El verdadero costo de las joyas de lujo: los carteles lavan dinero de las drogas vendiendo oro en sangre a Cartier y a otros en la industria del lujo, y los Yanomami y otros comunidades indígenas están pagando el precio – actualizado!

El 75% del oro extraído de la tierra cada año se usa para joyas, relojes y otros símbolos de estado innecesarios vendidos por la industria del lujo. El frenesí de poseer y usar adornos de oro incita la destrucción del medio ambiente y la degradación de las vidas indígenas por parte de los mineros de oro, así como el crimen organizado, no solo en la Amazonía, sino en todo el mundo.

Barbara Crane Navarro

El oro ilegal es la forma más lucrativa para que los carteles de la droga, los grupos terroristas, los traficantes de armas, la mafia, los banqueros sin escrúpulos y los comerciantes y corredores internacionales de oro puedan lavar dinero. porque a diferencia de la cocaína, el oro que es “legal” se ve exactamente como el oro ilegal. Los consumidores participan en la parte superior de la cadena de lavado de dinero cuando compran relojes y joyas de oro en boutiques de lujo, contribuyendo sin saberlo a la deforestación, la contaminación y la violencia; ecocidio y etnocidio en territorios indígenas.

montaje fotográfico: serie “Pas de Cartier” – Barbara Crane Navarro – con publicidad de Cartier y foto de João Laet

Desde 2007, el oro ilegal ha reemplazado a las drogas como la principal fuente de ingresos para el crimen organizado, y la creciente demanda de oro ha generado un comercio…

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About Barbara Crane Navarro - Rainforest Art Project

I'm a French artist living near Paris. From 1968 to 1973 I studied at Rhode Island School of Design in Providence, Rhode Island, then at the San Francisco Art Institute in San Francisco, California, for my BFA. My work for many decades has been informed and inspired by time spent with indigenous communities. Various study trips devoted to the exploration of techniques and natural pigments took me originally to the Dogon of Mali, West Africa, and subsequently to Yanomami communities in Venezuela and Brazil. Over many years, during the winters, I studied the techniques of traditional Bogolan painting. Hand woven fabric is dyed with boiled bark from the Wolo tree or crushed leaves from other trees, then painted with mud from the Niger river which oxidizes in contact with the dye. Through the Dogon and the Yanomami, my interest in the multiplicity of techniques and supports for aesthetic expression influenced my artistic practice. The voyages to the Amazon Rainforest have informed several series of paintings created while living among the Yanomami. The support used is roughly woven canvas prepared with acrylic medium then textured with a mixture of sand from the river bank and lava. This supple canvas is then rolled and transported on expeditions into the forest. They are then painted using a mixture of acrylic colors and Achiote and Genipap, the vegetal pigments used by the Yanomami for their ritual body paintings and on practical and shamanic implements. My concern for the ongoing devastation of the Amazon Rainforest has inspired my films and installation projects. Since 2005, I've created a perfomance and film project - Fire Sculpture - to bring urgent attention to Rainforest issues. To protest against the continuing destruction, I've publicly set fire to my totemic sculptures. These burning sculptures symbolize the degradation of nature and the annihilation of indigenous cultures that depend on the forest for their survival.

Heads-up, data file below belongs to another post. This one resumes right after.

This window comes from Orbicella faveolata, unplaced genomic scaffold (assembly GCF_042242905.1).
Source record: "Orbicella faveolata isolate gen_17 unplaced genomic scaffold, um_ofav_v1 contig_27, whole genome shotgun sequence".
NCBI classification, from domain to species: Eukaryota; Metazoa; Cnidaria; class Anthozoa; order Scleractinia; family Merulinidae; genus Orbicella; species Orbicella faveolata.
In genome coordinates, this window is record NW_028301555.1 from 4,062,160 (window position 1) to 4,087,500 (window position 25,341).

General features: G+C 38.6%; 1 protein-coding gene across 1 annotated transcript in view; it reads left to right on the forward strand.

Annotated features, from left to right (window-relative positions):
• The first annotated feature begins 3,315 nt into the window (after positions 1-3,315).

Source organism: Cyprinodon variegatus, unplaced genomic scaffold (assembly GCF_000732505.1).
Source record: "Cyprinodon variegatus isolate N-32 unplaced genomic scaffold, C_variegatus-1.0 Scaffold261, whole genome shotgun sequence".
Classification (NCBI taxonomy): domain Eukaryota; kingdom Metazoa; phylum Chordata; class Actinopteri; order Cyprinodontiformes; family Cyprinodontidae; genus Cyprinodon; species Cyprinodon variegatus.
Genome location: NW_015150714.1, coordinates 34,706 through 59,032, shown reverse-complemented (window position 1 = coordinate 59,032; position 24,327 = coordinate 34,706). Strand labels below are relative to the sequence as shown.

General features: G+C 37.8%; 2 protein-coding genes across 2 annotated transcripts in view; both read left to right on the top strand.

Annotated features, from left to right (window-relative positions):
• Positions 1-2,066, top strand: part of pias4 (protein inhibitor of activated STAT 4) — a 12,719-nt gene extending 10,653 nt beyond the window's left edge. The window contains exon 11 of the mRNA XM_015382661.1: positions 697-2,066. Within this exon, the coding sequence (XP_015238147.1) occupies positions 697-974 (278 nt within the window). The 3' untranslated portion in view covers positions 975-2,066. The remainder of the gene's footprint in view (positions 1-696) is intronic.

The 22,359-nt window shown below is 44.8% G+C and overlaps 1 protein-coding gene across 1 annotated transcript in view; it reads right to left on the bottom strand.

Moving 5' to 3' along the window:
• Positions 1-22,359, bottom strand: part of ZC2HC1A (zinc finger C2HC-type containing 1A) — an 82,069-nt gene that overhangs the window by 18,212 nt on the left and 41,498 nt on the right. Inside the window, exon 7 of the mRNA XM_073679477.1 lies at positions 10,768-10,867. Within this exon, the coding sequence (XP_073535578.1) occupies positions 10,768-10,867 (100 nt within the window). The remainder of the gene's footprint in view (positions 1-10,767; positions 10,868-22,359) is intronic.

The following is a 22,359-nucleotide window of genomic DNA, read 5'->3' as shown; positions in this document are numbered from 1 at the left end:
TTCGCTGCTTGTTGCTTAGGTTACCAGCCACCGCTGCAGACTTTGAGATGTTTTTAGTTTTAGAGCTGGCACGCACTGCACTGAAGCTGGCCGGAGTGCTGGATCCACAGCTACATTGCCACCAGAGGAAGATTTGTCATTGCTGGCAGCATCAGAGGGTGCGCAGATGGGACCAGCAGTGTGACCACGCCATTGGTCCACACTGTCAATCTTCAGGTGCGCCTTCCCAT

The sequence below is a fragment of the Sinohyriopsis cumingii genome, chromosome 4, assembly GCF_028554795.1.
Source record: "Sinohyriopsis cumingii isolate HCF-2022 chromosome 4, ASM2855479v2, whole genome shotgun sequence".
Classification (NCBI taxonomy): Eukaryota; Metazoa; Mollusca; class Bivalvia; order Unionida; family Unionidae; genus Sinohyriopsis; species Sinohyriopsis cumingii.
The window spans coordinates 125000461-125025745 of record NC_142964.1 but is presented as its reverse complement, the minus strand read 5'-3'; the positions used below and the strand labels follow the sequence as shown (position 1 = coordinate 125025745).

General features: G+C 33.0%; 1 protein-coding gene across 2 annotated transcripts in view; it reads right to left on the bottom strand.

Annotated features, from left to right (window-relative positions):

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2 Responses to El verdadero costo de las joyas de lujo: los carteles lavan dinero de las drogas vendiendo oro en sangre a Cartier y a otros en la industria del lujo, y los Yanomami y otros comunidades indígenas están pagando el precio – actualizado!

  1. bertri13340 says:

    Très intéressant. Vraiment. Bravo !

    Liked by 1 person

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